If You Still Think Bitcoin Is Hedge Against World Events, Stay Out Of Finance

Legendary Lebanese-American mathematician Nassim Nicholas Taleb, author of “The Black Swan,” advised those who still view Bitcoin as a hedge against world events to give up on investing and venture into other hobbies like stamp collecting, bird watching or something less risky.

Bitcoin dived to $53,524 on the Bitstamp exchange on Nov. 26, the lowest since early October, due to the increasing panic over the omicron coronavirus variant.

At the beginning of the pandemic, Bitcoin infamously halved in value on March 13, 2020, with critics ridiculing the “safe haven” status some analysts had attached to it. The world’s largest cryptocurrency managed to pull off an impressive recovery that many believe was boosted by massive quantitative easing.

In a tweet posted on Nov. 26, Taleb, a one-time admirer-turned-detractor of Bitcoin, said this proves that crypto could not act as a hedge against systemic risk because it had corrected more than the stock market.

In April, Taleb told MSNBC that Bitcoin is not a safe hedge against inflation and it’s too volatile to be an effective currency. He compared Bitcoin to a Ponzi scheme and said there is no connection between inflation and Bitcoin.

Taleb told CNBC that before he became a Bitcoin critic, he was also “fooled by it initially,” thinking it could evolve into a currency used in transactions.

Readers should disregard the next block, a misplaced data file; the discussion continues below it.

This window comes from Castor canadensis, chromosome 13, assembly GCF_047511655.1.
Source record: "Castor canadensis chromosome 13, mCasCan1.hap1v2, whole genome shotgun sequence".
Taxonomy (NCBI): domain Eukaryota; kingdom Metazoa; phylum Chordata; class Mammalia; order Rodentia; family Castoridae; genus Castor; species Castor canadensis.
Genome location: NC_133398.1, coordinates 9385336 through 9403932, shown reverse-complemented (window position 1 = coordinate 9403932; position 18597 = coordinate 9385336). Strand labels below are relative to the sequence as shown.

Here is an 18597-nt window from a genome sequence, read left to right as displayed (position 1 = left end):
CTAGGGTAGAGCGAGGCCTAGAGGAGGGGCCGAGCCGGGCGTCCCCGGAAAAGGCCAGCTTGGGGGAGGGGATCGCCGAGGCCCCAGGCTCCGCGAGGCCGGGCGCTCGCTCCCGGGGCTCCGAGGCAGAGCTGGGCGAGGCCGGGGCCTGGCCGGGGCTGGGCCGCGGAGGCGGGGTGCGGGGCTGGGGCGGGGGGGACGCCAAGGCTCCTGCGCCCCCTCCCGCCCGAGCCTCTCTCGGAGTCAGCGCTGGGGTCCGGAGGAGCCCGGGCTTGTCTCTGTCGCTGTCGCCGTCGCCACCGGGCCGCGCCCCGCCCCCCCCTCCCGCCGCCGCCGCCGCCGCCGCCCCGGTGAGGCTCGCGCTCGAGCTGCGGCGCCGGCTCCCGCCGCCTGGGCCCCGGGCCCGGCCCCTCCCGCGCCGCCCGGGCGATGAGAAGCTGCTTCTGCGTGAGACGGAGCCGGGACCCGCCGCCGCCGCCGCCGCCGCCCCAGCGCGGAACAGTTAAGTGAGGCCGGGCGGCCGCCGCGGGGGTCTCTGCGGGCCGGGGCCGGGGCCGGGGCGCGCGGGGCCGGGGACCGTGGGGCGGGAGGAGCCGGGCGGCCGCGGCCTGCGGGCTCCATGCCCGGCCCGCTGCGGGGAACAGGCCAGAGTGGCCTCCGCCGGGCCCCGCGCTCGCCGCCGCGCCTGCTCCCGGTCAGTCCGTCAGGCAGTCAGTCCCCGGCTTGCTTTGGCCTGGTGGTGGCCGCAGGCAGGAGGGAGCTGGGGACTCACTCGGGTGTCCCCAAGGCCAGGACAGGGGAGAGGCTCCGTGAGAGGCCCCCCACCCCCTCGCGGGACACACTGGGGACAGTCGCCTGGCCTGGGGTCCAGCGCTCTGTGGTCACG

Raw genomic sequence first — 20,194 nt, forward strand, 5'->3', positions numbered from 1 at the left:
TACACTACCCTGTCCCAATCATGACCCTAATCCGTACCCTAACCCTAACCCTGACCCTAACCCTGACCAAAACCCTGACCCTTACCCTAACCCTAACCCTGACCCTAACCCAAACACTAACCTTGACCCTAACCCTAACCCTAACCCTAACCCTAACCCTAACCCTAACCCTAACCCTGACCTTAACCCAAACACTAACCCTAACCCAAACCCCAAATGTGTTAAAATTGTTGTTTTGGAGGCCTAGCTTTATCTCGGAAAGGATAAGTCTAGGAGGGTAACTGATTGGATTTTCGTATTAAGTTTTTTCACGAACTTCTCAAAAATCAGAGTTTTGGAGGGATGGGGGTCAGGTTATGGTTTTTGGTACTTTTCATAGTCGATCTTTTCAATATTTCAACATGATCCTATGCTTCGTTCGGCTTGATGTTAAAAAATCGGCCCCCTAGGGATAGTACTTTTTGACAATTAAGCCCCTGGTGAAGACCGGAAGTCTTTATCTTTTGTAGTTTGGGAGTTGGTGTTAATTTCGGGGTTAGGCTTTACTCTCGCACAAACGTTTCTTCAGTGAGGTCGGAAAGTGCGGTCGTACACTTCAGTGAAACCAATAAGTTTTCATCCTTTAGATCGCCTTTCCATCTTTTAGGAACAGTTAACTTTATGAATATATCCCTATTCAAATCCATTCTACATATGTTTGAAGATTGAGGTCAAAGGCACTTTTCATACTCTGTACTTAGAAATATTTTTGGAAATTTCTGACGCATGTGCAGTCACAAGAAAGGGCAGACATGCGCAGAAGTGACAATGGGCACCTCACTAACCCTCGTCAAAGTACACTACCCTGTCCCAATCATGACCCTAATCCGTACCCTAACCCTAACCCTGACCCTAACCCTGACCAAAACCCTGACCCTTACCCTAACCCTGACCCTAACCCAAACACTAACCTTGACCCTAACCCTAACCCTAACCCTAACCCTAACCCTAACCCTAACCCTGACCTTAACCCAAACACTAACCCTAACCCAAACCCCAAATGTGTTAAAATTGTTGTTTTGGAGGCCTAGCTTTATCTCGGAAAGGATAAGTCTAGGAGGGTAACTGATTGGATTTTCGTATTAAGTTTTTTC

“I bought into it…not willing to have a capital appreciation, so much as wanting to have an alternative to the fiat currency issued by central banks: A currency without a government,” he said.

It is not just critics like Taleb, but even some of the biggest Bitcoin proponents and regulators who do not view the top cryptocurrency as a hedge just yet.

U.S. secretary Janet Yellen said in February that Bitcoin coin is an extremely inefficient way of conducting transactions, since often it is used for illicit finance, adding that people should beware of the fact that it is highly speculative.

Mati Greenspan, the founder and CEO of Israel-based Quantum Economics, said in August that Bitcoin was “absolutely not” a hedge against inflation. “It is a liferaft for many people out there who are scared of monetary debasement.”

Listen to GHOGH with Jamarlin Martin | Episode 74: Jamarlin Martin Jamarlin returns for a new season of the GHOGH podcast to discuss Bitcoin, bubbles, and Biden. He talks about the risk factors for Bitcoin as an investment asset including origin risk, speculative market structure, regulatory, and environment. Are broader financial markets in a massive speculative bubble?

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